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Good Question: What do TV cooks do with the food?
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A Great Bend reader supplied this question about TV cooking shows:

"I would like to know what the TV programs that demonstrate making different kinds of meals do with all the leftover food they make, and what do they do with all of the fruits, vegetables, etc., that add to the decorated tables. Are those real or make-believe?"

We sent this question to several celebrity cooks, and received a response from Barbara Baan. Her cooking segment "Baan Appetit," is a weekly feature on KSN TV in Wichita.

Each week, Baan features a recipe from a local foodie — either a private citizen or a chef at a local eating establishment. She goes to their kitchens, and what happens to the food is up to them.

"When I go into people’s homes and they cook, whatever they’re preparing will be for dinner that night," Baan said. When the food is prepared in a restaurant, the finished product often goes to the employees or back to the TV station.

The guest cook is asked to have all of the ingredients ready to use. Pre-measured ingredients are in separate bowls and added at the proper time. The featured dish is prepared one time in front of the camera, but if a dish requires a lot of preparation time or cooking time, one "final product" is prepared the night before.

When Baan and camera operator Kevin Sterbral arrive, it doesn’t take long to record the raw footage. Usually they are done in 90 minutes or less. Back at the station, the segment is edited to three or three and a half minutes.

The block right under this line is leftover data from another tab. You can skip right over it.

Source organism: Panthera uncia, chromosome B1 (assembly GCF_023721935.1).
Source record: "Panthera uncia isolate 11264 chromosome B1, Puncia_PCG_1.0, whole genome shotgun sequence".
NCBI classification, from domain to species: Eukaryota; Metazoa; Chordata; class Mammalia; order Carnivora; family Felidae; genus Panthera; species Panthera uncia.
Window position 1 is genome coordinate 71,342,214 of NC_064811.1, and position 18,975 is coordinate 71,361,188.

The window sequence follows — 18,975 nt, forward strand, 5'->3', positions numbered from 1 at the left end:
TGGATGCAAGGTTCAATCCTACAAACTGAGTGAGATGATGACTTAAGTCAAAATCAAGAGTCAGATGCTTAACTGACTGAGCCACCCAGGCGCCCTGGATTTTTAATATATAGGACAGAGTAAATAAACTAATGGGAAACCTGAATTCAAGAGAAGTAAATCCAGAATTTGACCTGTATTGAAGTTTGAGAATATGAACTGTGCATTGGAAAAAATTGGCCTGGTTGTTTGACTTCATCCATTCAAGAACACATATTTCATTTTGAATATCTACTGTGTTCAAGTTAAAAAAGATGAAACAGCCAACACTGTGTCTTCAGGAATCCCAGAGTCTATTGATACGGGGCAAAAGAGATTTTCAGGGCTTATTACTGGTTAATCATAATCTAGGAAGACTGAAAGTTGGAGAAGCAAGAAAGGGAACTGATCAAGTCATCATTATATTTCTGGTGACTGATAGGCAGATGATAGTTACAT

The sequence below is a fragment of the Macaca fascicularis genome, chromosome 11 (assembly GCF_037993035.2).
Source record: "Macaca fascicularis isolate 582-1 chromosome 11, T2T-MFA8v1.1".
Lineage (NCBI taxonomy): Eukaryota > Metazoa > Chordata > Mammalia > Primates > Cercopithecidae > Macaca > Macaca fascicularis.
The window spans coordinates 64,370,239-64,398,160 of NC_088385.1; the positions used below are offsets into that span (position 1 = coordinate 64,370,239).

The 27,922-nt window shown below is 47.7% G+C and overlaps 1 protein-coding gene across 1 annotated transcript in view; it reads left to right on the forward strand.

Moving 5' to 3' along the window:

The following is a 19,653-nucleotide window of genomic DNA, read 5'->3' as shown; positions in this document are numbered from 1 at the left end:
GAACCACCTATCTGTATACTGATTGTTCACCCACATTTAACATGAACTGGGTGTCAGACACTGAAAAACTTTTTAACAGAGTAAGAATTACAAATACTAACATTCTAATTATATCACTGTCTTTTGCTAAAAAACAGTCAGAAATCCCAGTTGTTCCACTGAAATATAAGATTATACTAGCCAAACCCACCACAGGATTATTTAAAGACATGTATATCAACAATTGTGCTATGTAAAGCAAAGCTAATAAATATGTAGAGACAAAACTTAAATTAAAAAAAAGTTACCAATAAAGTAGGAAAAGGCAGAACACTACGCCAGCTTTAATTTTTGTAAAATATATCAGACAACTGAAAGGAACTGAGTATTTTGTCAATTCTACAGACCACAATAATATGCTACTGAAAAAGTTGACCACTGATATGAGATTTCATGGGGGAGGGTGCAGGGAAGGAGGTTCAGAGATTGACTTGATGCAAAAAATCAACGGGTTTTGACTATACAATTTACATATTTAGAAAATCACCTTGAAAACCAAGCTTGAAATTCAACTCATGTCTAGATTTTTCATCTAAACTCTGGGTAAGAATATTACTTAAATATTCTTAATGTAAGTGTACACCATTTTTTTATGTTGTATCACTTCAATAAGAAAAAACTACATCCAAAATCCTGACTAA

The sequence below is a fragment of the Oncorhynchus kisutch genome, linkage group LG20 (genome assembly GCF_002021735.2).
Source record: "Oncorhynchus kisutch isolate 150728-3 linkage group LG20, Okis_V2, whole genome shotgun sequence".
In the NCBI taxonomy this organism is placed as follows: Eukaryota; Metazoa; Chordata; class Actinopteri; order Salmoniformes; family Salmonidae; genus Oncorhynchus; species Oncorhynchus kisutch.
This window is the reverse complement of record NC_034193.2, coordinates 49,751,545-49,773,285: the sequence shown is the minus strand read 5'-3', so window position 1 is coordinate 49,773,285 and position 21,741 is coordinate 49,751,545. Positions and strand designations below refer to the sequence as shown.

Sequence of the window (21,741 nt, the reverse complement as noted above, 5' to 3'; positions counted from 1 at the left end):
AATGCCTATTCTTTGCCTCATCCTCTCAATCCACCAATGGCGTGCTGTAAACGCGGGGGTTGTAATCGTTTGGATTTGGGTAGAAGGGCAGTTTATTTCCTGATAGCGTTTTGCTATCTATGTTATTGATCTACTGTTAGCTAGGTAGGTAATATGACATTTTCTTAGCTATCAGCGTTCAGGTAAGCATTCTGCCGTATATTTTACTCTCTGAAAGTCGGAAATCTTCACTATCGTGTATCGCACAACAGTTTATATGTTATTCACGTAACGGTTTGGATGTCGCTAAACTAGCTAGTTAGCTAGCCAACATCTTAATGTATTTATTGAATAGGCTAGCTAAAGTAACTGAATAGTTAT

Only one item is featured in the finished segment that will air, but, as the reader noted, the cooks rarely present a single entree on a plate. Side dishes or fresh fruit and vegetables provide color, and yes, they are all real. Recipes for side dishes can be found on the KSN website.

"I love to cook and I love to go into people’s homes," Baan said. "We have so much fun when we do this."

Here’s a question from "Bob": "Recently I noticed on 19th St. a sign before the school zones that reads ‘Entering Higher Fines Area’ or something to that effect. I’ve seen similar signs at other school zones. I have yet to see an ‘End of Higher Fines Area,’ so does that mean anyone who has ever gone by the sign will always hereafter be in a higher fine area?"

Well, that’s something to ponder, but we will take it as a rhetorical question and not attempt to answer it. It’s kind of along the same line as, "Why do you need a driver’s license to buy liquor when you can’t drink and drive?"

Good Question is a feature of the Great Bend Tribune. Readers ask the questions; we do the research and attempt to provide the answers. Send questions to the Tribune, P.O. Box 228, Great Bend, KS 67530 or e-mail